Former Denver Center for the Performing Arts Shop Foreman Paul Stone, a. k. a. "The Cannon Guy," is battling ALS. Photo by John Moore.
Only 30,000 Americans may have the debilitating muscle disease ALS at any given time. Far too many, but still few enough that many people who are now joining in on the unprecedented, global campaign to eradicate the disease have no personal connection to it.
Now, the Denver Center for the Performing Arts does.
His name is Paul Stone, and he is a more colorful character in real life than anyone who ever has been portrayed on a Denver Center stage. But Stone is no actor. He is a pyro-technician, fireworks aficionado and the original shop foreman for the Denver Center for the Performing Arts Theatre Company. He worked at theatres across the country as a carpenter and props director before settling in the tiny town of Creede, Colorado, which is nestled in the San Juan Mountains 250 miles southwest of Denver.
In Creede, Stone, 63, is known simply as "The Cannon Guy." Seriously. He amuses himself by firing bowling balls off the mountainside next to the town. He even applied to shoot Hunter S. Thompson's ashes out of a cannon -- and reportedly made it into the top five.
"Paul is a fixture in Creede and the theatre world in general," said Kate Berry, an actor with the Creede Repertory Theatre. "He's kind of a technical theatre god. And his life has been pretty incredible."
ALS -- or Amyotrophic Lateral Sclerosis, often referred to as "Lou Gehrig's Disease" -- is a progressive neurodegenerative disease that affects nerve cells in the brain and the spinal cord. Motor neurons reach from the brain to the spinal cord and from the spinal cord to the muscles throughout the body. The progressive degeneration of the motor neurons in ALS eventually leads to their death. When the motor neurons die, the ability of the brain to initiate and control muscle movement is lost. With voluntary muscle action progressively affected, patients in the later stages of the disease may become totally paralyzed.
About 20 percent of people with ALS live five years or more, and up to 10 percent survive more than 10 years.
Stone is facing enormous medical bills, and so his friends have started on online fundraising campaign with a $100,000 goal. Click here to go to Stone's GoFundMe page.
To write Stone directly, send an email to firstname.lastname@example.org
Here is the profile I wrote on Paul Stone for The Denver Post on a visit to Creede in 2010:
His name is Paul Stone. But you can call him "The Cannon Guy."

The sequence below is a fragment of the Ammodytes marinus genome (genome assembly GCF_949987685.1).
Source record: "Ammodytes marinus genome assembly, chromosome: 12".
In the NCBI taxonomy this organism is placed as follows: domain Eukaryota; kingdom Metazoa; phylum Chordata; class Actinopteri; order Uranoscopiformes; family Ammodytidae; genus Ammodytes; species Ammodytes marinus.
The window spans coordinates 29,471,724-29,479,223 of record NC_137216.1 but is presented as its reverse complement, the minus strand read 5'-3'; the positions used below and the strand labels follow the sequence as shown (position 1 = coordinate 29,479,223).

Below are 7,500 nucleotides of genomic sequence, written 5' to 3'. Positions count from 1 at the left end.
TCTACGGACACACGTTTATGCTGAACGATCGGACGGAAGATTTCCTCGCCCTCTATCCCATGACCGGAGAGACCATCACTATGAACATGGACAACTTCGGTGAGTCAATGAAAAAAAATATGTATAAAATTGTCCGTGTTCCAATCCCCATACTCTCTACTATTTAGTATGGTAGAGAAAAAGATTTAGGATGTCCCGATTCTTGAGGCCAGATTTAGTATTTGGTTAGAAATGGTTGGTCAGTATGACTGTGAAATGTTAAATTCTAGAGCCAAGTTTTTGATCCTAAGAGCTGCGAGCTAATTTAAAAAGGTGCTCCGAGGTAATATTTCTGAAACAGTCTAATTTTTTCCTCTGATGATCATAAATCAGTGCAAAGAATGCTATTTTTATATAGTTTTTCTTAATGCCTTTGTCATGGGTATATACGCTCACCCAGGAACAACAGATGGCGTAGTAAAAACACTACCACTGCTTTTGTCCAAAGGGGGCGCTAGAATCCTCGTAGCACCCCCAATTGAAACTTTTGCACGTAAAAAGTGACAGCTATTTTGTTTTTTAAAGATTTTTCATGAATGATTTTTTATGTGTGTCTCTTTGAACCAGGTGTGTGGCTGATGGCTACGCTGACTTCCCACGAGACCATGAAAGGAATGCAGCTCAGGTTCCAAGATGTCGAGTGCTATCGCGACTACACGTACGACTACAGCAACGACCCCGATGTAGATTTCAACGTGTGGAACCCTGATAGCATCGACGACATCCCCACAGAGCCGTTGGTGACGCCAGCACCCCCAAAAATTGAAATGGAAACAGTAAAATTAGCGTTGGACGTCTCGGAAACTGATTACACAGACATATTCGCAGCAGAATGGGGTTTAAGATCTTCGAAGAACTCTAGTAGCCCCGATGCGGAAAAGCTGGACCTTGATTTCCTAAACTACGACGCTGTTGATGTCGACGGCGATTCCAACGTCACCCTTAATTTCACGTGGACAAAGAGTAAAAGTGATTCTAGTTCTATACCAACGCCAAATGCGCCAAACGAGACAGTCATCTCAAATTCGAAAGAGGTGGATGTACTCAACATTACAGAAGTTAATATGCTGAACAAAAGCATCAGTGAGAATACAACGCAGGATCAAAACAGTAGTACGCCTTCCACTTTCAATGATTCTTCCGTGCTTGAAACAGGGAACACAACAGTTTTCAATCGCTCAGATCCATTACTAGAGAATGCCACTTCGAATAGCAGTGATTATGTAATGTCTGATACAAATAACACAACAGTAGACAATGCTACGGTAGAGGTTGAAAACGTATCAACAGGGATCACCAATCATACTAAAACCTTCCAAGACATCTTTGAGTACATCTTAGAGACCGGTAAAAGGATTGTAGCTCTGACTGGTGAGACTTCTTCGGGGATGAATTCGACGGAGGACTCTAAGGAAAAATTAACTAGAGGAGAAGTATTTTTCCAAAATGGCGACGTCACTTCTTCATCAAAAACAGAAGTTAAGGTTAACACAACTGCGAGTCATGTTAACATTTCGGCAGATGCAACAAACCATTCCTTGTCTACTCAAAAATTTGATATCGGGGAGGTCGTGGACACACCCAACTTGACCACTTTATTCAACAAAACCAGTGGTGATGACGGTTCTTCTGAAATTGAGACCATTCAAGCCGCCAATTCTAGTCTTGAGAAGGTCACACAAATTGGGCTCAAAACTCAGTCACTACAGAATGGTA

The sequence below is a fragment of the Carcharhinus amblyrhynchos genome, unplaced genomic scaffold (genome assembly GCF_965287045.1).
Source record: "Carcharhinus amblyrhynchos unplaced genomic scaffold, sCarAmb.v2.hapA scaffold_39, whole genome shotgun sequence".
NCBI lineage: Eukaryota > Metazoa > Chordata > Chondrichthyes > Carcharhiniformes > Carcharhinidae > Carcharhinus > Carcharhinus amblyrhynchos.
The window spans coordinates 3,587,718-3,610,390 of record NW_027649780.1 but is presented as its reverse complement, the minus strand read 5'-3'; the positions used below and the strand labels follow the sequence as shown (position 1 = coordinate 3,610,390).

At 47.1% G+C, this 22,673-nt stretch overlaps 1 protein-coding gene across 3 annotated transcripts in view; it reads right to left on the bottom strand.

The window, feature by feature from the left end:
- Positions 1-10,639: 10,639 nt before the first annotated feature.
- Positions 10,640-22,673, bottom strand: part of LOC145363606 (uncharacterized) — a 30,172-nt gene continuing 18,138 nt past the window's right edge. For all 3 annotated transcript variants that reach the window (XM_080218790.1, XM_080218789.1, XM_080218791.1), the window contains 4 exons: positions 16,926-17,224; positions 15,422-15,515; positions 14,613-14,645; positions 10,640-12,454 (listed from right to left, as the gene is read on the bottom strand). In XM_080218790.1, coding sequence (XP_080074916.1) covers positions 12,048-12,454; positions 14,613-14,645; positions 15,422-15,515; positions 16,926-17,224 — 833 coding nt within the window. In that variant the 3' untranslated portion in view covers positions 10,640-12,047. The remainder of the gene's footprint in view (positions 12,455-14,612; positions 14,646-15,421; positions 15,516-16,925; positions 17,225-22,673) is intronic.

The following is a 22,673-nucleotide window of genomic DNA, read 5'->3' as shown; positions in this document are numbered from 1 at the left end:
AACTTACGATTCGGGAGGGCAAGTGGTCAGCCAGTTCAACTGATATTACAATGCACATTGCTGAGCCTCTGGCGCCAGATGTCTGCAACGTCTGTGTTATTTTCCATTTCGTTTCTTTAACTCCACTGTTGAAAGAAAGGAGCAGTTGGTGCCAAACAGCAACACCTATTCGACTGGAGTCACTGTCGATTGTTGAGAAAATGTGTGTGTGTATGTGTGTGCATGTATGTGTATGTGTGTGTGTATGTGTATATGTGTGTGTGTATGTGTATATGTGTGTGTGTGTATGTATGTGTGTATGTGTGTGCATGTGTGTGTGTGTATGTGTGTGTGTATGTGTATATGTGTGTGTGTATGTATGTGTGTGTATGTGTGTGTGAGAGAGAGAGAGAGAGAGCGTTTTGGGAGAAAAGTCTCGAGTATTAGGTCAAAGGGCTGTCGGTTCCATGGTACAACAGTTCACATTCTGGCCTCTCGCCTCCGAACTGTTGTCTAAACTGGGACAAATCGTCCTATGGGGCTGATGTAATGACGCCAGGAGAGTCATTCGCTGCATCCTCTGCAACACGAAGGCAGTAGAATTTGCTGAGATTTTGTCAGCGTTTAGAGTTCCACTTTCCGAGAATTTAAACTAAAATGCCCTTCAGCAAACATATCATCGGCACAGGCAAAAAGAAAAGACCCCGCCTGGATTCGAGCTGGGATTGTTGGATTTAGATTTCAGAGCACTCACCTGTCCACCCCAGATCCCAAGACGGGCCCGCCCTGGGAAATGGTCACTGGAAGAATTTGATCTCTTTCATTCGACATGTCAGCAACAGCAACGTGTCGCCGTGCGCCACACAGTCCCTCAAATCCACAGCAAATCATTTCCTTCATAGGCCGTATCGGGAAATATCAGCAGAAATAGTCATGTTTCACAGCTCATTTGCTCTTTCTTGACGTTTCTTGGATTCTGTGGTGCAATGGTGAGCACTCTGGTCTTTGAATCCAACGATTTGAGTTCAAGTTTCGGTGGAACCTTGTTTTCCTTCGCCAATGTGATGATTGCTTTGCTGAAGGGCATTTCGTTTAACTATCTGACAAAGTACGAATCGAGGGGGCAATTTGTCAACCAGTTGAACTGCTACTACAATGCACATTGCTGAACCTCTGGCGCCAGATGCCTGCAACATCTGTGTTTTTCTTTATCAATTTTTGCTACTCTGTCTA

Stone amuses himself by firing bowling balls off the mountainside next to Creede. He also likes to rocket slabs of ham through a series of blades he's constructed — it's an elaborate cannon accessory that produces perfect sandwich slices in a manner David Letterman would dearly love.
Stone moved here in 1972 to work backstage for the Creede Repertory Theatre. He later went on to become the original shop foreman for the Denver Center Theatre Company, among many other national credits.
He just likes to blow stuff up.
"A lot of people think Americans are just a bunch of gun nuts — but a lot of us are into artillery too," Stone said.
Each May, when Creede Rep's 70 or so seasonal company members arrive in this remote town 250 miles southwest of Denver, they go off into the national forest with Stone on a cannon-shoot pilgrimage. A typical bowling ball travels a half-mile up in the air and lands about a mile away.
"People get scared when they hear the sound of cannon fire in town," Stone said, "but I've gotten pretty good at not endangering people's lives."
This all started 20 years ago as a promotion for a now-defunct local bowling alley. People would drop a ball off a cliff, aiming it at a tiny bowling pin placed all the way at the bottom. "It would bounce like God's Superball — we're talking 1,200 feet in the air," said Stone. He built his cannon as a ball return, "because we got tired of carrying them back up the hill."
Stone, 59, calls what he does performance art. "It's the best street theater you'll ever see — without the street," he said. "Or the theater."
So after working at some of the biggest theaters in the country, why has he called Creede home for 38 years?
"I like the peace and quiet," he said.
John Moore was named one of the 12 most influential theater critics in the U.S by American Theatre Magazine in 2011. He has since taken a groundbreaking position as the Denver Center’s Senior Arts Journalist.